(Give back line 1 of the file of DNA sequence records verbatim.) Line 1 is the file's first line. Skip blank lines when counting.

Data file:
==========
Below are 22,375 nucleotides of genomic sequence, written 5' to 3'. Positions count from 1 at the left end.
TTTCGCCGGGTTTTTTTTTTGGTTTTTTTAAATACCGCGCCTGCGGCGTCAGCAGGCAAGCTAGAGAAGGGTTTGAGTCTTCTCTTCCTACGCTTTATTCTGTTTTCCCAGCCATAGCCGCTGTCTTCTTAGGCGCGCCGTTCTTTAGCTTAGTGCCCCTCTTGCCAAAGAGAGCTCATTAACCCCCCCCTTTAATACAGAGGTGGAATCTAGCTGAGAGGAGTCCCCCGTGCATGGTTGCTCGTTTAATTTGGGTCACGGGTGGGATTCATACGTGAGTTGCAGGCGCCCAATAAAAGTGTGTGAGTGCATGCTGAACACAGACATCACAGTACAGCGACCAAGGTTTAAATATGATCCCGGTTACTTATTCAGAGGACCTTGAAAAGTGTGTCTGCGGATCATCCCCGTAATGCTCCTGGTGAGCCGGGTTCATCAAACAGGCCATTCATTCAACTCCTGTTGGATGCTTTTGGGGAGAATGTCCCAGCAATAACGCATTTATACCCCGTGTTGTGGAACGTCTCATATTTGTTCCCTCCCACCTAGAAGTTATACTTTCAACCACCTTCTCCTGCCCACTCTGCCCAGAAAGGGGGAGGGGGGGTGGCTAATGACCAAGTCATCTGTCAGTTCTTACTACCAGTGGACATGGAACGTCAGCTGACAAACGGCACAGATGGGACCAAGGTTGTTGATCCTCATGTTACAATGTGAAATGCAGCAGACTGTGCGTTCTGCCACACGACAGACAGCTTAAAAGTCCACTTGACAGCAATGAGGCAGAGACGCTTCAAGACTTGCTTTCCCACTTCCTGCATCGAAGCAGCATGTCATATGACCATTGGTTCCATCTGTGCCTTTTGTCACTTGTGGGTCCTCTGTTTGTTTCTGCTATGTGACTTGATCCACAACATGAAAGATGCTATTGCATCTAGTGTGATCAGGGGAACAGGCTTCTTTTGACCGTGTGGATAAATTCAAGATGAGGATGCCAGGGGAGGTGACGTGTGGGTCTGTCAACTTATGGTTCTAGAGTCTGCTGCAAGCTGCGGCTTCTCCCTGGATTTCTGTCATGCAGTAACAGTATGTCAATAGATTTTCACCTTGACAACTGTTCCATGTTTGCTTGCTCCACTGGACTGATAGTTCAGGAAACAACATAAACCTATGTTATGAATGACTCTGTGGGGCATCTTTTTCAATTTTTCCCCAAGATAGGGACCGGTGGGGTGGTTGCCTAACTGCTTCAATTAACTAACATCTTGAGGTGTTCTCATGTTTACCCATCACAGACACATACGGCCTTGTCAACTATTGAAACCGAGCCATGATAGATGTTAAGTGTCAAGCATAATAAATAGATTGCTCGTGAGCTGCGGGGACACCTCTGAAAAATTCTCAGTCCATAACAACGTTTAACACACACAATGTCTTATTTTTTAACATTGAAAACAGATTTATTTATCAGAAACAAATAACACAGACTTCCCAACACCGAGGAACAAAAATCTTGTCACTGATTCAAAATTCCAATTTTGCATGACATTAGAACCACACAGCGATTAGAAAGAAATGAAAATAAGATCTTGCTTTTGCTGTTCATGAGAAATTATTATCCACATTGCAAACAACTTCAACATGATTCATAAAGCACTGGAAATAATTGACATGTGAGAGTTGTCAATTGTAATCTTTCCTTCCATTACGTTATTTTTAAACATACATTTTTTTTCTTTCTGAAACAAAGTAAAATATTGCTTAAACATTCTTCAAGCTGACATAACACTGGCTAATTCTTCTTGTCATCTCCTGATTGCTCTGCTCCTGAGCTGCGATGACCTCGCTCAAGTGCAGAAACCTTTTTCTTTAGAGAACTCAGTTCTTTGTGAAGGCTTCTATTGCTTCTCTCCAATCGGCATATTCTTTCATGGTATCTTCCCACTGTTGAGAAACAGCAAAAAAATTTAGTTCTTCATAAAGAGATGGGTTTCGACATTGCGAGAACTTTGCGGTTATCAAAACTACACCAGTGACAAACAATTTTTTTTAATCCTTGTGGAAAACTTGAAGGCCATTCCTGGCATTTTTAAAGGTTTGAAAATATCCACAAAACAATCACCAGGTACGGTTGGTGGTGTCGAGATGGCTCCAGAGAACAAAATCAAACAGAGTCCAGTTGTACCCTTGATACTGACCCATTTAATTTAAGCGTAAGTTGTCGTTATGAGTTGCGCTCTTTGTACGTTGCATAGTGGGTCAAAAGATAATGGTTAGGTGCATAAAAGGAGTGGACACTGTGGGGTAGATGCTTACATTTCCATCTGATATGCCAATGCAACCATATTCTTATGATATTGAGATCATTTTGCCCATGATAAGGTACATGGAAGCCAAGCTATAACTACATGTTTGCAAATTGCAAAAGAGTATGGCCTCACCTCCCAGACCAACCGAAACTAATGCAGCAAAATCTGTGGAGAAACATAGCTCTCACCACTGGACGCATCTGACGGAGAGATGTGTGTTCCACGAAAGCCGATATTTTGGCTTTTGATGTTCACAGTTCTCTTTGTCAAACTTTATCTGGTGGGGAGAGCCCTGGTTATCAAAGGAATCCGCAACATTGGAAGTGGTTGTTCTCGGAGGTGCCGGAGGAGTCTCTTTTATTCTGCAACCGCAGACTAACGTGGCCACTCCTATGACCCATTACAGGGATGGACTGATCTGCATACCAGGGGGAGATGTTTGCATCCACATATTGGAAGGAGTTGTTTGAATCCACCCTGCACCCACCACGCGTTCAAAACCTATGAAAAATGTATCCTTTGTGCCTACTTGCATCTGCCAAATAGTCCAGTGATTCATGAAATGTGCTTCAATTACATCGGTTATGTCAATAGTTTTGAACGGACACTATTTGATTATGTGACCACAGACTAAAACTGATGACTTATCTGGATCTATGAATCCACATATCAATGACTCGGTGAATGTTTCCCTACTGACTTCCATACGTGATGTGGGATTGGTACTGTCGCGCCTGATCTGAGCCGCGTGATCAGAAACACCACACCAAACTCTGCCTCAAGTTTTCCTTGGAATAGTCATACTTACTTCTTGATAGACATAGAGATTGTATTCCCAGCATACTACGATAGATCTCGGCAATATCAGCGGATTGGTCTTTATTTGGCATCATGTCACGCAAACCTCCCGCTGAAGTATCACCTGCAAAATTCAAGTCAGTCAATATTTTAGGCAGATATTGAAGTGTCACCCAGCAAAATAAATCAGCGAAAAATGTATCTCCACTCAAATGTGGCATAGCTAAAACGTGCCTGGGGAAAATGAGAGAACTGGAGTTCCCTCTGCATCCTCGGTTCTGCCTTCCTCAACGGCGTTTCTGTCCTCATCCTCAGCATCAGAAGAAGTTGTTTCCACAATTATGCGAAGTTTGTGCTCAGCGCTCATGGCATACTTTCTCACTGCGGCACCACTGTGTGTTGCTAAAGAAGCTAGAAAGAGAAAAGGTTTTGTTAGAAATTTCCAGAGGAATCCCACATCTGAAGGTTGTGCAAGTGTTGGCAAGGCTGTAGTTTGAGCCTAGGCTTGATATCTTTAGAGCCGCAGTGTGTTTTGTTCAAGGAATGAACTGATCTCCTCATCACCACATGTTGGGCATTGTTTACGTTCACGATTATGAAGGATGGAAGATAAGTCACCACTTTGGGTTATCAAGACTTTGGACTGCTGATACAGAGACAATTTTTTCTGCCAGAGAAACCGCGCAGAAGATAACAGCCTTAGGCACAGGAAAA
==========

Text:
Below are 22,375 nucleotides of genomic sequence, written 5' to 3'. Positions count from 1 at the left end.